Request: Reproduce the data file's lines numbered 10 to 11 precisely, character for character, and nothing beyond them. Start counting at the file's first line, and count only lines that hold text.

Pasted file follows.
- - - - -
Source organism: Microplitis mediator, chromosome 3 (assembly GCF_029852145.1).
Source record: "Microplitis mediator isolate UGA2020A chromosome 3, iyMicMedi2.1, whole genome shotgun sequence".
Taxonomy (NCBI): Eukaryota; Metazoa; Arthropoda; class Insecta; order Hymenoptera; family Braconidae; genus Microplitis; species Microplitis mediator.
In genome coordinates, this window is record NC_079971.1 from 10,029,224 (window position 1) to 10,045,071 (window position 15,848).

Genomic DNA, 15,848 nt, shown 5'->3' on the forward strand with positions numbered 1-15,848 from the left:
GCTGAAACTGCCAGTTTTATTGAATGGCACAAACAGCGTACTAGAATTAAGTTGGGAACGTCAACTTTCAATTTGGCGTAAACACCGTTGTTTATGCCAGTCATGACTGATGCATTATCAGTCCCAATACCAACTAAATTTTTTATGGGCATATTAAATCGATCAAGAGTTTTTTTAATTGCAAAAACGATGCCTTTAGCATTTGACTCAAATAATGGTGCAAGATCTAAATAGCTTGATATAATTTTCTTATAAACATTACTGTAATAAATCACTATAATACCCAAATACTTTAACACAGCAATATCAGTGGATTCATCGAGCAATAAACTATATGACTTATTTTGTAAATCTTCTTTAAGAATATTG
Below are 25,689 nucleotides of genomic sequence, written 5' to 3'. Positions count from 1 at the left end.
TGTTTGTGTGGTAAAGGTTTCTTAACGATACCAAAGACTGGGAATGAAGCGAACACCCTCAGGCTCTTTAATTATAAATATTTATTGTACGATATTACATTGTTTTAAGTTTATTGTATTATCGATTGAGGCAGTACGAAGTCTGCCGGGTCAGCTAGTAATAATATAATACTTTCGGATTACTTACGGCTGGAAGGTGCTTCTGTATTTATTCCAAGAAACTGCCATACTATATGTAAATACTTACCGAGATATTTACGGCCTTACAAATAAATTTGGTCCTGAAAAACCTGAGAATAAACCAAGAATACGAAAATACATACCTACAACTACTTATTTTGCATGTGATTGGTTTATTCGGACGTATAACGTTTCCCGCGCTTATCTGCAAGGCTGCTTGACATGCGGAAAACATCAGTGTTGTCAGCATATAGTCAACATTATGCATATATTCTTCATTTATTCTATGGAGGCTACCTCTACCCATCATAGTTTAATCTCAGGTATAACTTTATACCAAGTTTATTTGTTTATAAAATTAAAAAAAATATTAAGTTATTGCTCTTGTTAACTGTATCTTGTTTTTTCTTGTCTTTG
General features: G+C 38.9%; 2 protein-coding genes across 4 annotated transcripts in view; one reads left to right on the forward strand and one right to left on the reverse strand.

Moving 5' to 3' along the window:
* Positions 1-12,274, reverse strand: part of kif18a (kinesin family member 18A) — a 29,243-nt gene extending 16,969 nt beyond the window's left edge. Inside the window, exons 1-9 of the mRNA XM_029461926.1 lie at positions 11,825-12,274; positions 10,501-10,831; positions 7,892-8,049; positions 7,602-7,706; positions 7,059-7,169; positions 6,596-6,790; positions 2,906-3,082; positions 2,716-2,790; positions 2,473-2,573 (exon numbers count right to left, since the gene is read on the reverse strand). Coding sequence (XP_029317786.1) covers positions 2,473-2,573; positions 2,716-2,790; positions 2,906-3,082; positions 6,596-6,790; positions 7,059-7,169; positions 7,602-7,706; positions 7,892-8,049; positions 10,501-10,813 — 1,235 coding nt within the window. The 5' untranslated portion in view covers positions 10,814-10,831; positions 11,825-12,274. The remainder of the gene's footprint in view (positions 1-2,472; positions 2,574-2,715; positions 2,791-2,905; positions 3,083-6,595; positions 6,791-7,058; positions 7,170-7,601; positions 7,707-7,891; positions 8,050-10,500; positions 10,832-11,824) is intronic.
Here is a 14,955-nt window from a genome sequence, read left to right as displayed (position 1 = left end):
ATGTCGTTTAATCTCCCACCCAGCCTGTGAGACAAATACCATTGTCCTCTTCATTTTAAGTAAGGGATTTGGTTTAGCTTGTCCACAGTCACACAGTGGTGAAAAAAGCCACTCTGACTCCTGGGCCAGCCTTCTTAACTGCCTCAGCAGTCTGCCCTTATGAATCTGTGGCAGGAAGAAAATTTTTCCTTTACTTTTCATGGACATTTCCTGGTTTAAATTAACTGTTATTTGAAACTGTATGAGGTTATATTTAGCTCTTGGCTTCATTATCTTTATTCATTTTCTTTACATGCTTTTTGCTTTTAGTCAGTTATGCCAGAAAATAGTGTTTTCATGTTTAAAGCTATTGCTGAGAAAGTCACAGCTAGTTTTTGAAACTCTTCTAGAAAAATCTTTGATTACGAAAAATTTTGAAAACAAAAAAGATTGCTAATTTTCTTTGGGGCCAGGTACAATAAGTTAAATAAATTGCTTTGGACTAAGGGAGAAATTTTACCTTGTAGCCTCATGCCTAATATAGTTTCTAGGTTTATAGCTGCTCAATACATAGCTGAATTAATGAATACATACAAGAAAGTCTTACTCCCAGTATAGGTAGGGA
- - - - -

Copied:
Moving 5' to 3' along the window:
* Positions 1-12,274, reverse strand: part of kif18a (kinesin family member 18A) — a 29,243-nt gene extending 16,969 nt beyond the window's left edge. Inside the window, exons 1-9 of the mRNA XM_029461926.1 lie at positions 11,825-12,274; positions 10,501-10,831; positions 7,892-8,049; positions 7,602-7,706; positions 7,059-7,169; positions 6,596-6,790; positions 2,906-3,082; positions 2,716-2,790; positions 2,473-2,573 (exon numbers count right to left, since the gene is read on the reverse strand). Coding sequence (XP_029317786.1) covers positions 2,473-2,573; positions 2,716-2,790; positions 2,906-3,082; positions 6,596-6,790; positions 7,059-7,169; positions 7,602-7,706; positions 7,892-8,049; positions 10,501-10,813 — 1,235 coding nt within the window. The 5' untranslated portion in view covers positions 10,814-10,831; positions 11,825-12,274. The remainder of the gene's footprint in view (positions 1-2,472; positions 2,574-2,715; positions 2,791-2,905; positions 3,083-6,595; positions 6,791-7,058; positions 7,170-7,601; positions 7,707-7,891; positions 8,050-10,500; positions 10,832-11,824) is intronic.